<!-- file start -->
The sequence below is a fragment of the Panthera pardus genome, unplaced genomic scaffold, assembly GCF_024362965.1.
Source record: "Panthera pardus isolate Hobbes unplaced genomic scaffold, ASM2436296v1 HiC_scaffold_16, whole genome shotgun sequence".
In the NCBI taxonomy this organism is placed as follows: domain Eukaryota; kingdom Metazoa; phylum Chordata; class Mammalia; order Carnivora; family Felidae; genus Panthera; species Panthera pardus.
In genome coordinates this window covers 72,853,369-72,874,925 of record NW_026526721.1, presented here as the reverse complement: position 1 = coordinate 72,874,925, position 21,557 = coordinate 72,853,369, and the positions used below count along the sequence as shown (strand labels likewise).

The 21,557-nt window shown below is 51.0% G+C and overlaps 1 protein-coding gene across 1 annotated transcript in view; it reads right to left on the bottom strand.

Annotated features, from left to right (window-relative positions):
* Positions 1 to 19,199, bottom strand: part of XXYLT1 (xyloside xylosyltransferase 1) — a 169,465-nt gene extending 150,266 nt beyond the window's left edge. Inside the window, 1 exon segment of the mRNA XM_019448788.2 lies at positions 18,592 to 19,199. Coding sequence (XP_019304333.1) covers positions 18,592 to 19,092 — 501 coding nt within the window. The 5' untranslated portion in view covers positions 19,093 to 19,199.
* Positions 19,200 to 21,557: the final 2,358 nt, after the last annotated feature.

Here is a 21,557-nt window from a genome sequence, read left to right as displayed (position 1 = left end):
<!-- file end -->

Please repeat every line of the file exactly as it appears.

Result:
The sequence below is a fragment of the Panthera pardus genome, unplaced genomic scaffold, assembly GCF_024362965.1.
Source record: "Panthera pardus isolate Hobbes unplaced genomic scaffold, ASM2436296v1 HiC_scaffold_16, whole genome shotgun sequence".
In the NCBI taxonomy this organism is placed as follows: domain Eukaryota; kingdom Metazoa; phylum Chordata; class Mammalia; order Carnivora; family Felidae; genus Panthera; species Panthera pardus.
In genome coordinates this window covers 72,853,369-72,874,925 of record NW_026526721.1, presented here as the reverse complement: position 1 = coordinate 72,874,925, position 21,557 = coordinate 72,853,369, and the positions used below count along the sequence as shown (strand labels likewise).

The 21,557-nt window shown below is 51.0% G+C and overlaps 1 protein-coding gene across 1 annotated transcript in view; it reads right to left on the bottom strand.

Annotated features, from left to right (window-relative positions):
* Positions 1 to 19,199, bottom strand: part of XXYLT1 (xyloside xylosyltransferase 1) — a 169,465-nt gene extending 150,266 nt beyond the window's left edge. Inside the window, 1 exon segment of the mRNA XM_019448788.2 lies at positions 18,592 to 19,199. Coding sequence (XP_019304333.1) covers positions 18,592 to 19,092 — 501 coding nt within the window. The 5' untranslated portion in view covers positions 19,093 to 19,199.
* Positions 19,200 to 21,557: the final 2,358 nt, after the last annotated feature.

Here is a 21,557-nt window from a genome sequence, read left to right as displayed (position 1 = left end):